THE DIFFERENCE.

O
ONE day I heard a little lady say,
“O morning-glory, would that I were you!
Twining around the porch that lovely way,
Where you will see my dear one coming through.
So fair you are, he’ll surely notice you,
And wait perhaps a moment, just to praise
The clinging prettiness of all your ways,
And tender tint of melting white and blue.
O morning-glory, would that I were you!”
I heard the little lady’s lover say,
“O rose-white daisy, dying in the dew,
Breathing your half-crushed, fainting life away
Under her footstep,—would that I were you!
For when how cruelly she wounded you,
She turns to see in pitying distress,
With murmured words of sorrowing tenderness
Close to her lips your bruised leaves she will press;—
O drooping daisy, would that I were you!”

104

INDIAN SUMMER.

Linger, O Day!
Let not thy purple haze
Fade utterly away!
The Indian Summer lays
Her tender touch upon the emerald hills;
Exquisite thrills
Of delicate gladness fill the blue-veined air.
More restful even than rest,
The passionate sweetness that is everywhere.
Soft splendors in the west
Touch with the charm of coming changefulness
The yielding hills.
O linger, Day!
Let not the dear
Delicious languor of thy dreamfulness
Vanish away!
Serene and clear,
The brooding stillness of the delicate air,
Dreamier than the dreamiest depths of sleep,

105

Falls softly everywhere.
Still let me keep
One little hour longer tryst with thee,
O Day of days!
Lean down to me,
In tender beauty of thy amethyst haze!
Upon the vine
Rich, clinging clusters of the ripening grape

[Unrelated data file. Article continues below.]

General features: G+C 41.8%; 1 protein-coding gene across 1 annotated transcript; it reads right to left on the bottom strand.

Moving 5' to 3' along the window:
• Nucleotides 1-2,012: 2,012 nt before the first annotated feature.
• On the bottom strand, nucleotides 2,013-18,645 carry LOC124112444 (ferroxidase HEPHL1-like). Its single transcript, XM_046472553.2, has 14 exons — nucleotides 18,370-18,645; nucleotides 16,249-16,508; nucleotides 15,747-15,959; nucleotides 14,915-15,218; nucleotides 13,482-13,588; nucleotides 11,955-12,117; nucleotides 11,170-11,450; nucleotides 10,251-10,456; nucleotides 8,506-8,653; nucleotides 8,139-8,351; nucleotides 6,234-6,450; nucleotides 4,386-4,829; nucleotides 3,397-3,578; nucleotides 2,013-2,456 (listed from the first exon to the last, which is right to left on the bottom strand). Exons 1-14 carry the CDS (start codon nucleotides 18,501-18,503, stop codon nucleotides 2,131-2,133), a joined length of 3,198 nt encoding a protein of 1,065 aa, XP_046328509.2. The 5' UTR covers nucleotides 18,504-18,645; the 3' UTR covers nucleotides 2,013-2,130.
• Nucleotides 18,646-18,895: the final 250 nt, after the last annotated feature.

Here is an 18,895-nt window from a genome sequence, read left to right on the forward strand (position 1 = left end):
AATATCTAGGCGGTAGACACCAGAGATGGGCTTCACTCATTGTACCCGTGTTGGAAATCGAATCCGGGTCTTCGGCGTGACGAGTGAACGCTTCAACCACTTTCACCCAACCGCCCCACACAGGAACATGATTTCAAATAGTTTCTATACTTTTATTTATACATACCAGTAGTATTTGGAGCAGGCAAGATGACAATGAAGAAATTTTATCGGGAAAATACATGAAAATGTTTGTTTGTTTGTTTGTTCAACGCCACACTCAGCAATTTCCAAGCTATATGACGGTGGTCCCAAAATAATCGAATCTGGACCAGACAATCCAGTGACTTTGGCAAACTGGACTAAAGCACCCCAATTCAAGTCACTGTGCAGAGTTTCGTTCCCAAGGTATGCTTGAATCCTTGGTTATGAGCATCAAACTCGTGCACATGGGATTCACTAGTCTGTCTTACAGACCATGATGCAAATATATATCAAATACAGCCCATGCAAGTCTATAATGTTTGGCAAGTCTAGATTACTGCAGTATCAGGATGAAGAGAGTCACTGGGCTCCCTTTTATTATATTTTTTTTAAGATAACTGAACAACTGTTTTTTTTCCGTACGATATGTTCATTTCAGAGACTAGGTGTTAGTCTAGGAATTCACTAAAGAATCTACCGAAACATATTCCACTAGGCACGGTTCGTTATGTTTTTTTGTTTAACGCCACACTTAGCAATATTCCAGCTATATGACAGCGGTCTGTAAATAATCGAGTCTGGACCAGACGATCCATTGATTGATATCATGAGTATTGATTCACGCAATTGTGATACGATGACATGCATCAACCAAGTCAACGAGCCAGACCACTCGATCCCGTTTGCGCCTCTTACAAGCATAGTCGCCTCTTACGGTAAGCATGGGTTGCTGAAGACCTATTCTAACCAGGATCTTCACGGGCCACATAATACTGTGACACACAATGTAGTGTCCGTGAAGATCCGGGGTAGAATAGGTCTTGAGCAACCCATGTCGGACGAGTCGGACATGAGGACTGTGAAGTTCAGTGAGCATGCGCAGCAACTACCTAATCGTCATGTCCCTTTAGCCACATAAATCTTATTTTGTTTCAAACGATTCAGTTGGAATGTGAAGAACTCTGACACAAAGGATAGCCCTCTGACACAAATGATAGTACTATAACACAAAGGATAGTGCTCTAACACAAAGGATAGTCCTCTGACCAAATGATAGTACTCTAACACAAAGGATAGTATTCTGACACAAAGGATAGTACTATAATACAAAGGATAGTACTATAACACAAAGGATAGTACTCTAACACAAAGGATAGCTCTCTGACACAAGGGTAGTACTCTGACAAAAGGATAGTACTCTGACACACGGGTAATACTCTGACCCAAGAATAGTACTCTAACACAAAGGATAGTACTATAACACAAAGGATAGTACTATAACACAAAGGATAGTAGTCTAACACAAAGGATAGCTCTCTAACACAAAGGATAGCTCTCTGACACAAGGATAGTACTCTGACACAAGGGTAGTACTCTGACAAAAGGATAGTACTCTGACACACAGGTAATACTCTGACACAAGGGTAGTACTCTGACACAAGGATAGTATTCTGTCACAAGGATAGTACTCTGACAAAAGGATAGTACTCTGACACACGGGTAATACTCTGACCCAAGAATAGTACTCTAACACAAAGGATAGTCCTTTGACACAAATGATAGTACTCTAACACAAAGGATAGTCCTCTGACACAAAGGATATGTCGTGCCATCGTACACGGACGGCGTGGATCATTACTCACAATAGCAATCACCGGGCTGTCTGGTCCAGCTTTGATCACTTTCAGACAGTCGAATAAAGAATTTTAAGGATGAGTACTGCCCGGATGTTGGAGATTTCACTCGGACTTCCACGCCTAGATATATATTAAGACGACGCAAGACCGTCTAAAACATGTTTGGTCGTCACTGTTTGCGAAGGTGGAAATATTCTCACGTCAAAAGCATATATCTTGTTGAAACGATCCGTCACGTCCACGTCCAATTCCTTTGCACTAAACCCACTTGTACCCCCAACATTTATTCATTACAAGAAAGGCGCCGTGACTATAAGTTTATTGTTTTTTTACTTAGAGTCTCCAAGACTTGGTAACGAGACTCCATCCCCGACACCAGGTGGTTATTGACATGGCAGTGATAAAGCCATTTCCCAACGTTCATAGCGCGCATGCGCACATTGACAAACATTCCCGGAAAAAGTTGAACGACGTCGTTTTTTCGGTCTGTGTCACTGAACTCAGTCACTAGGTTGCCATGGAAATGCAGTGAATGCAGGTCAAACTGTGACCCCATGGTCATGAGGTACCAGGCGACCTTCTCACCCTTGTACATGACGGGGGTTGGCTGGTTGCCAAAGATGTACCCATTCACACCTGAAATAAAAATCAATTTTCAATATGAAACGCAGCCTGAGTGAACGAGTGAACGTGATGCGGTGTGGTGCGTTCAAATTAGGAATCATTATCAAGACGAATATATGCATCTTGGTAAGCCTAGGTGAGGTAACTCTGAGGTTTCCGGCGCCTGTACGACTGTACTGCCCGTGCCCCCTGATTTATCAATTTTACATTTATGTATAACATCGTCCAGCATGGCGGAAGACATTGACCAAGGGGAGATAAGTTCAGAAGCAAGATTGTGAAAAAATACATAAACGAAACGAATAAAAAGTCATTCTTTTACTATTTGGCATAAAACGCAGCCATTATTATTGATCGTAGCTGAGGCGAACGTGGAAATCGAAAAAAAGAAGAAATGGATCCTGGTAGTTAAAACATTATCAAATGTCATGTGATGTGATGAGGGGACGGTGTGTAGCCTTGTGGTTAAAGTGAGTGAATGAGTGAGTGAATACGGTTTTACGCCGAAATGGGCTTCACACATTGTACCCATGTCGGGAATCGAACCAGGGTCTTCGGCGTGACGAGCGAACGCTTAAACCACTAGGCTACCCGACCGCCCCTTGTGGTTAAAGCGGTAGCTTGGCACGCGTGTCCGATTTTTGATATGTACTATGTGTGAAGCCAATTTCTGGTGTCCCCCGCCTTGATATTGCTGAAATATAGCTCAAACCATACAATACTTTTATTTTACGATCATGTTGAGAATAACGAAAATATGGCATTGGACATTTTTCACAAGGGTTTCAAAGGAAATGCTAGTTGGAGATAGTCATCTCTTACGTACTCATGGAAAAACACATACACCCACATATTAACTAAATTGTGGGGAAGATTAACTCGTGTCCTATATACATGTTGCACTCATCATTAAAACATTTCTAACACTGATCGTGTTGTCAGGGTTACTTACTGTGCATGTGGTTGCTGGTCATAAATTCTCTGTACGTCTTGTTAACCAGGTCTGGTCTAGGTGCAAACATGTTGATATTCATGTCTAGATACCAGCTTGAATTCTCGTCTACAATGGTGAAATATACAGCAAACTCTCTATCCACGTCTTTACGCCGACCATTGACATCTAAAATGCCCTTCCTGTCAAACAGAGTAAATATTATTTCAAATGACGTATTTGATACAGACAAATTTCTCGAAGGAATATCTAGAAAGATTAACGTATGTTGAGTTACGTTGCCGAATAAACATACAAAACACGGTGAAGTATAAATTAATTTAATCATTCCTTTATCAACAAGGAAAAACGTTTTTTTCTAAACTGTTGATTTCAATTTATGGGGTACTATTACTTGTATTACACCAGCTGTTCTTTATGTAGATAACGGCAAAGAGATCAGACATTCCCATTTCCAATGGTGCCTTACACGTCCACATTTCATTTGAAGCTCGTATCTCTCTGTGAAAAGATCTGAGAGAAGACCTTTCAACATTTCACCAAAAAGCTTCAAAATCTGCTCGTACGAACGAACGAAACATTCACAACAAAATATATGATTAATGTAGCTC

Hang silent in the sun;
But in each one
Beats with full throb the quickening purple wine
Whose pulse shall round the perfect fruit to shape.
Too dreamy even to dream,
I hear the murmuring bee and gliding stream;
The singing silence of the afternoon
Lulling my drowsy senses till they swoon
Into still deeper rest;
While soul released from sense,
Passionate and intense,
With quick, exultant quiver in its wings,
Prophetic longing for diviner things,

106

Escapes the unthinking breast;—
Pierces rejoicing through the shining mist,
But shrinks before the keen, cold ether, kissed
By burning stars: delirious foretaste
Of joys the soul—(too eager in its haste
To grasp ere won by the diviner right
Of birth through death)—is far too weak to bear!
Bathed in earth’s lesser light,
Slipping down slowly through the shining air,
Once more it steals into the dreaming breast,
Praying again to be its patient guest;
And as my senses wake,
The beautiful glad soul again to take,
The twilight falls;—
A lonely wood-thrush calls
The Day away.
Thou needst not linger, Day!
My soul and I
Would hold high converse of diviner things
Than blossom underneath thy tender sky.
Unfold thy wings!

107

Wrap softly round thyself thy delicate haze,
And gliding down the slowly darkening ways,
Vanish away!

108

“LAST—AN AMETHYST.”

O
O THOU in whom, not knowing, I believe,
If in these uttered phrases there is naught
Of that supreme, deep language of Thy thought
Men call religion—yet wilt Thou receive
The finished task; though I have dared to leave
Unseen, but not unfelt, though best unsought,
As Thou thyself to my own heart hast taught,
The solemn truths that so will strongest cleave
Unto men’s souls. My hand would fain forget
Its eager cunning, ere the fingers kissed
By one whose love Thou gavest me, should yet
Yield all to joy, uncaring if they list,—
Thy angels—from the heavenly parapet
Of precious stones: “the twelfth, an amethyst!”